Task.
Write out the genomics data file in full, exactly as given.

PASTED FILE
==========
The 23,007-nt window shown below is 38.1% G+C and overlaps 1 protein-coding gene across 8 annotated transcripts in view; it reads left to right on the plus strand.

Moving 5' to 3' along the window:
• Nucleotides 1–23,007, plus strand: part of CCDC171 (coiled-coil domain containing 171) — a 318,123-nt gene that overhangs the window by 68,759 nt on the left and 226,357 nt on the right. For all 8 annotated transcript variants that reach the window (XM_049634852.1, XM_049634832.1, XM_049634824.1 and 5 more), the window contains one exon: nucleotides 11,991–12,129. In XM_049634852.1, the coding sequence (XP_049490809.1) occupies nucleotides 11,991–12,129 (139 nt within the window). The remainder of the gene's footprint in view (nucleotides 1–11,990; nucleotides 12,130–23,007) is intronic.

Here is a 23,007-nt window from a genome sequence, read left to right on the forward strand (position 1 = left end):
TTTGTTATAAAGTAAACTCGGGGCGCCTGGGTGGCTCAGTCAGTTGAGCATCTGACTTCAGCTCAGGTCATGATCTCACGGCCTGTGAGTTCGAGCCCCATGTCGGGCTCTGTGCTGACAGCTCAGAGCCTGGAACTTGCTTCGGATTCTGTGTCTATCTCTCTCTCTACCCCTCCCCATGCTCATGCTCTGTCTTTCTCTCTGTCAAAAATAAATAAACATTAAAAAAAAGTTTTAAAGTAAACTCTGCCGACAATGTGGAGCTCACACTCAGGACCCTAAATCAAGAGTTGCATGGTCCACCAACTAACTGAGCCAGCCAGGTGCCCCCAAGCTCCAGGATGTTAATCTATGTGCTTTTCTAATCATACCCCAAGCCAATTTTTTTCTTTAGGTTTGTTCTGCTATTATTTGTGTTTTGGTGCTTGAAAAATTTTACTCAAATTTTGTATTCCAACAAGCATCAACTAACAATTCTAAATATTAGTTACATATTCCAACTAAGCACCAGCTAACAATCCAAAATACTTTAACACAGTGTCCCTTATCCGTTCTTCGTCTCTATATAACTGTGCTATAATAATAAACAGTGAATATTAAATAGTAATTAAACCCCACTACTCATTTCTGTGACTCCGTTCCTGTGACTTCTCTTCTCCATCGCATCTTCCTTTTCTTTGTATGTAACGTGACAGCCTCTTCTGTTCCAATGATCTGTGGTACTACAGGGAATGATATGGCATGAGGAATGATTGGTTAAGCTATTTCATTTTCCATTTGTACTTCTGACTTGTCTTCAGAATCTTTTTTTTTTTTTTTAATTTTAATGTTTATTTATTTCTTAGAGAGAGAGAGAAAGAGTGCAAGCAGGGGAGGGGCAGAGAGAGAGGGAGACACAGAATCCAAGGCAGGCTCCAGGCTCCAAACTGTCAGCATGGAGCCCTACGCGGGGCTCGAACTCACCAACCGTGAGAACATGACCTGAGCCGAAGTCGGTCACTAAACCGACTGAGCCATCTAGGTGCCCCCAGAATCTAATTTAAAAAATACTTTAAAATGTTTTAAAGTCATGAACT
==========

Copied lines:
The 23,007-nt window shown below is 38.1% G+C and overlaps 1 protein-coding gene across 8 annotated transcripts in view; it reads left to right on the plus strand.

Moving 5' to 3' along the window:
• Nucleotides 1–23,007, plus strand: part of CCDC171 (coiled-coil domain containing 171) — a 318,123-nt gene that overhangs the window by 68,759 nt on the left and 226,357 nt on the right. For all 8 annotated transcript variants that reach the window (XM_049634852.1, XM_049634832.1, XM_049634824.1 and 5 more), the window contains one exon: nucleotides 11,991–12,129. In XM_049634852.1, the coding sequence (XP_049490809.1) occupies nucleotides 11,991–12,129 (139 nt within the window). The remainder of the gene's footprint in view (nucleotides 1–11,990; nucleotides 12,130–23,007) is intronic.

Here is a 23,007-nt window from a genome sequence, read left to right on the forward strand (position 1 = left end):
TTTGTTATAAAGTAAACTCGGGGCGCCTGGGTGGCTCAGTCAGTTGAGCATCTGACTTCAGCTCAGGTCATGATCTCACGGCCTGTGAGTTCGAGCCCCATGTCGGGCTCTGTGCTGACAGCTCAGAGCCTGGAACTTGCTTCGGATTCTGTGTCTATCTCTCTCTCTACCCCTCCCCATGCTCATGCTCTGTCTTTCTCTCTGTCAAAAATAAATAAACATTAAAAAAAAGTTTTAAAGTAAACTCTGCCGACAATGTGGAGCTCACACTCAGGACCCTAAATCAAGAGTTGCATGGTCCACCAACTAACTGAGCCAGCCAGGTGCCCCCAAGCTCCAGGATGTTAATCTATGTGCTTTTCTAATCATACCCCAAGCCAATTTTTTTCTTTAGGTTTGTTCTGCTATTATTTGTGTTTTGGTGCTTGAAAAATTTTACTCAAATTTTGTATTCCAACAAGCATCAACTAACAATTCTAAATATTAGTTACATATTCCAACTAAGCACCAGCTAACAATCCAAAATACTTTAACACAGTGTCCCTTATCCGTTCTTCGTCTCTATATAACTGTGCTATAATAATAAACAGTGAATATTAAATAGTAATTAAACCCCACTACTCATTTCTGTGACTCCGTTCCTGTGACTTCTCTTCTCCATCGCATCTTCCTTTTCTTTGTATGTAACGTGACAGCCTCTTCTGTTCCAATGATCTGTGGTACTACAGGGAATGATATGGCATGAGGAATGATTGGTTAAGCTATTTCATTTTCCATTTGTACTTCTGACTTGTCTTCAGAATCTTTTTTTTTTTTTTTAATTTTAATGTTTATTTATTTCTTAGAGAGAGAGAGAAAGAGTGCAAGCAGGGGAGGGGCAGAGAGAGAGGGAGACACAGAATCCAAGGCAGGCTCCAGGCTCCAAACTGTCAGCATGGAGCCCTACGCGGGGCTCGAACTCACCAACCGTGAGAACATGACCTGAGCCGAAGTCGGTCACTAAACCGACTGAGCCATCTAGGTGCCCCCAGAATCTAATTTAAAAAATACTTTAAAATGTTTTAAAGTCATGAACT